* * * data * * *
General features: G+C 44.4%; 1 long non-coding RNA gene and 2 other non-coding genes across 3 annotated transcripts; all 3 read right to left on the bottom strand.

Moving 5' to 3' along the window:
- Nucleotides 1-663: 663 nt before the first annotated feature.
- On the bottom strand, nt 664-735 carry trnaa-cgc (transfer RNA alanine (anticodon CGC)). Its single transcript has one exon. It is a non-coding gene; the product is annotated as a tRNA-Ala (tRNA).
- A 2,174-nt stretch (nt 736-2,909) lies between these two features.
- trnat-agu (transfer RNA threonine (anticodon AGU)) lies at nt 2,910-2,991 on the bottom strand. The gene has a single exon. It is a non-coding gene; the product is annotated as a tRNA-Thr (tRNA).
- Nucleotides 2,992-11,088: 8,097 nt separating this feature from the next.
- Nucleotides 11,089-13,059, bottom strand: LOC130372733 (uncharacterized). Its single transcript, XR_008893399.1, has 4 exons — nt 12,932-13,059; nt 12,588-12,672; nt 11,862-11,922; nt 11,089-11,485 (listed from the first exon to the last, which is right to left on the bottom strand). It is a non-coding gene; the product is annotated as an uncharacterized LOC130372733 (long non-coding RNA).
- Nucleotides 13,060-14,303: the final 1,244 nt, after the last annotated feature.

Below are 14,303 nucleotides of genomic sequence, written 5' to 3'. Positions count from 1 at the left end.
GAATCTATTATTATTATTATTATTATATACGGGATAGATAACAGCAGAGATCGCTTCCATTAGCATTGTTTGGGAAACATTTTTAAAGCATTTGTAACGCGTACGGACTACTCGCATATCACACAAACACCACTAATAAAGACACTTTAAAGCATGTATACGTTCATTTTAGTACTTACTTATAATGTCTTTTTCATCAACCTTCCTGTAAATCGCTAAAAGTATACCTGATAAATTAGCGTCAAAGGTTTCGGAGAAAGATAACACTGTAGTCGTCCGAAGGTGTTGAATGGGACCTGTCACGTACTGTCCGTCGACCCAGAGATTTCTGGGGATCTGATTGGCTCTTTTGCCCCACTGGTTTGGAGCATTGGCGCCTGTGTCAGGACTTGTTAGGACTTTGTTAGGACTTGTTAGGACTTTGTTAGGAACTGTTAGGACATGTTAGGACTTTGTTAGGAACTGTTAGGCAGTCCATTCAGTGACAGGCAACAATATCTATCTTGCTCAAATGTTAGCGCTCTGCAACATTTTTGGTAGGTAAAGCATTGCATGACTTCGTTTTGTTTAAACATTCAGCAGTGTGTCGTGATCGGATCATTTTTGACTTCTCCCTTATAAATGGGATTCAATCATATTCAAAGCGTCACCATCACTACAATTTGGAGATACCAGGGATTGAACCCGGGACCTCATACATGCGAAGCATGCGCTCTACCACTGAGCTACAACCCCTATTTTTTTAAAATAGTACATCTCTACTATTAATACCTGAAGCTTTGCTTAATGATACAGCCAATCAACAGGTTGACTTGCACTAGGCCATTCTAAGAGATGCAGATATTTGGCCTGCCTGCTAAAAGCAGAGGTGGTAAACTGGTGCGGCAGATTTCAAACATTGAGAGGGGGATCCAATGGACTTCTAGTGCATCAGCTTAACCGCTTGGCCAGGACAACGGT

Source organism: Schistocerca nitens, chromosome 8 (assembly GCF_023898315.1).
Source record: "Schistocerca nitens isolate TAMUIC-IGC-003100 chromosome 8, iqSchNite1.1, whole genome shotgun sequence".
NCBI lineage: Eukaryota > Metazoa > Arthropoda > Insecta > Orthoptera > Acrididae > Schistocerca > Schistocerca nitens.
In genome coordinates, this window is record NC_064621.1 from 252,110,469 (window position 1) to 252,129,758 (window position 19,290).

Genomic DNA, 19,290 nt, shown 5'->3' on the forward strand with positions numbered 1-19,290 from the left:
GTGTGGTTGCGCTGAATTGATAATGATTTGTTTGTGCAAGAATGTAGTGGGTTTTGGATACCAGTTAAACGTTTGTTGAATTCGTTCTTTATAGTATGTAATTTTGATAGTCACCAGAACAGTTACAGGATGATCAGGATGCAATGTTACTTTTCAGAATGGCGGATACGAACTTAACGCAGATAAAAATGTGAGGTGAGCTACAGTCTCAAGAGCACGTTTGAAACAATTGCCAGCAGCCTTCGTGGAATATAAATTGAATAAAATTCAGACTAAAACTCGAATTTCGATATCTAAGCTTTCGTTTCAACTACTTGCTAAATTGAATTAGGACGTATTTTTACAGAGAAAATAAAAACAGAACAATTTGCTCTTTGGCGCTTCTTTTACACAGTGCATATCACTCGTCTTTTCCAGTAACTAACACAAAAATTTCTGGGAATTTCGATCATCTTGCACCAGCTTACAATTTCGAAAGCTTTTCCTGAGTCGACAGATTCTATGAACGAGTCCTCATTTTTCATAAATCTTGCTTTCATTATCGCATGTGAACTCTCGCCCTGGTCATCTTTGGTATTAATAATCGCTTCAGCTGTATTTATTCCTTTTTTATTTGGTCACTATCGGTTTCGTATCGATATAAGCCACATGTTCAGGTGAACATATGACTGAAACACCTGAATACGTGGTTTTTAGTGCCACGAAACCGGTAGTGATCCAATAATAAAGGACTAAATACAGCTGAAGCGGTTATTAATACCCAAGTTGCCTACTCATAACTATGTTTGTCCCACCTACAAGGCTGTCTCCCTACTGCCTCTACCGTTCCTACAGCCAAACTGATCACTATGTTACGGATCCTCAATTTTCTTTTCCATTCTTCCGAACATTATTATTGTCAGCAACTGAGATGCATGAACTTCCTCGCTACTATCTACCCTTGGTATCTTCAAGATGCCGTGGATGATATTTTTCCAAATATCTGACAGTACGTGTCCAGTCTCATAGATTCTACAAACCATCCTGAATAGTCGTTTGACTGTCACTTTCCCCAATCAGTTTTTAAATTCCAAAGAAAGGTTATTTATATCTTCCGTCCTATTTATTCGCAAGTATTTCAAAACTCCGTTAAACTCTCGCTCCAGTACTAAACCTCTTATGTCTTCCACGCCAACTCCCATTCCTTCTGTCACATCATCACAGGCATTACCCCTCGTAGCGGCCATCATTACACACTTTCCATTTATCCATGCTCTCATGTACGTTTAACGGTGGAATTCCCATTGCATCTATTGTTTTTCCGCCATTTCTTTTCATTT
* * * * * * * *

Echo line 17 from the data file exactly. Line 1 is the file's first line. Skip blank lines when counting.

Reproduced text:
GTGTGGTTGCGCTGAATTGATAATGATTTGTTTGTGCAAGAATGTAGTGGGTTTTGGATACCAGTTAAACGTTTGTTGAATTCGTTCTTTATAGTATGTAATTTTGATAGTCACCAGAACAGTTACAGGATGATCAGGATGCAATGTTACTTTTCAGAATGGCGGATACGAACTTAACGCAGATAAAAATGTGAGGTGAGCTACAGTCTCAAGAGCACGTTTGAAACAATTGCCAGCAGCCTTCGTGGAATATAAATTGAATAAAATTCAGACTAAAACTCGAATTTCGATATCTAAGCTTTCGTTTCAACTACTTGCTAAATTGAATTAGGACGTATTTTTACAGAGAAAATAAAAACAGAACAATTTGCTCTTTGGCGCTTCTTTTACACAGTGCATATCACTCGTCTTTTCCAGTAACTAACACAAAAATTTCTGGGAATTTCGATCATCTTGCACCAGCTTACAATTTCGAAAGCTTTTCCTGAGTCGACAGATTCTATGAACGAGTCCTCATTTTTCATAAATCTTGCTTTCATTATCGCATGTGAACTCTCGCCCTGGTCATCTTTGGTATTAATAATCGCTTCAGCTGTATTTATTCCTTTTTTATTTGGTCACTATCGGTTTCGTATCGATATAAGCCACATGTTCAGGTGAACATATGACTGAAACACCTGAATACGTGGTTTTTAGTGCCACGAAACCGGTAGTGATCCAATAATAAAGGACTAAATACAGCTGAAGCGGTTATTAATACCCAAGTTGCCTACTCATAACTATGTTTGTCCCACCTACAAGGCTGTCTCCCTACTGCCTCTACCGTTCCTACAGCCAAACTGATCACTATGTTACGGATCCTCAATTTTCTTTTCCATTCTTCCGAACATTATTATTGTCAGCAACTGAGATGCATGAACTTCCTCGCTACTATCTACCCTTGGTATCTTCAAGATGCCGTGGATGATATTTTTCCAAATATCTGACAGTACGTGTCCAGTCTCATAGATTCTACAAACCATCCTGAATAGTCGTTTGACTGTCACTTTCCCCAATCAGTTTTTAAATTCCAAAGAAAGGTTATTTATATCTTCCGTCCTATTTATTCGCAAGTATTTCAAAACTCCGTTAAACTCTCGCTCCAGTACTAAACCTCTTATGTCTTCCACGCCAACTCCCATTCCTTCTGTCACATCATCACAGGCATTACCCCTCGTAGCGGCCATCATTACACACTTTCCATTTATCCATGCTCTCATGTACGTTTAACGGTGGAATTCCCATTGCATCTATTGTTTTTCCGCCATTTCTTTTCATTT